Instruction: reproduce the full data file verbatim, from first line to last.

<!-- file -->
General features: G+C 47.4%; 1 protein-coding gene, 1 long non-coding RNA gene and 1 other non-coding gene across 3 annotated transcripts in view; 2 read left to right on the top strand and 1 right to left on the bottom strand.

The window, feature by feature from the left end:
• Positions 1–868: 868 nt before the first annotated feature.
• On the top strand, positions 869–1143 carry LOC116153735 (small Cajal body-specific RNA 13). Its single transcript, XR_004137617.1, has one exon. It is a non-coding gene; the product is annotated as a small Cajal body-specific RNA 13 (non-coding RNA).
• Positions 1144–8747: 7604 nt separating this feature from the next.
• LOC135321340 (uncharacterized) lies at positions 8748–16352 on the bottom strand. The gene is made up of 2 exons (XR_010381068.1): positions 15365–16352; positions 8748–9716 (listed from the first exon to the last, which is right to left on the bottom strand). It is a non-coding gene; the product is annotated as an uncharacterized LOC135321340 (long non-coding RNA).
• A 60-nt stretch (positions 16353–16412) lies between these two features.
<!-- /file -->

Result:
General features: G+C 47.4%; 1 protein-coding gene, 1 long non-coding RNA gene and 1 other non-coding gene across 3 annotated transcripts in view; 2 read left to right on the top strand and 1 right to left on the bottom strand.

The window, feature by feature from the left end:
• Positions 1–868: 868 nt before the first annotated feature.
• On the top strand, positions 869–1143 carry LOC116153735 (small Cajal body-specific RNA 13). Its single transcript, XR_004137617.1, has one exon. It is a non-coding gene; the product is annotated as a small Cajal body-specific RNA 13 (non-coding RNA).
• Positions 1144–8747: 7604 nt separating this feature from the next.
• LOC135321340 (uncharacterized) lies at positions 8748–16352 on the bottom strand. The gene is made up of 2 exons (XR_010381068.1): positions 15365–16352; positions 8748–9716 (listed from the first exon to the last, which is right to left on the bottom strand). It is a non-coding gene; the product is annotated as an uncharacterized LOC135321340 (long non-coding RNA).
• A 60-nt stretch (positions 16353–16412) lies between these two features.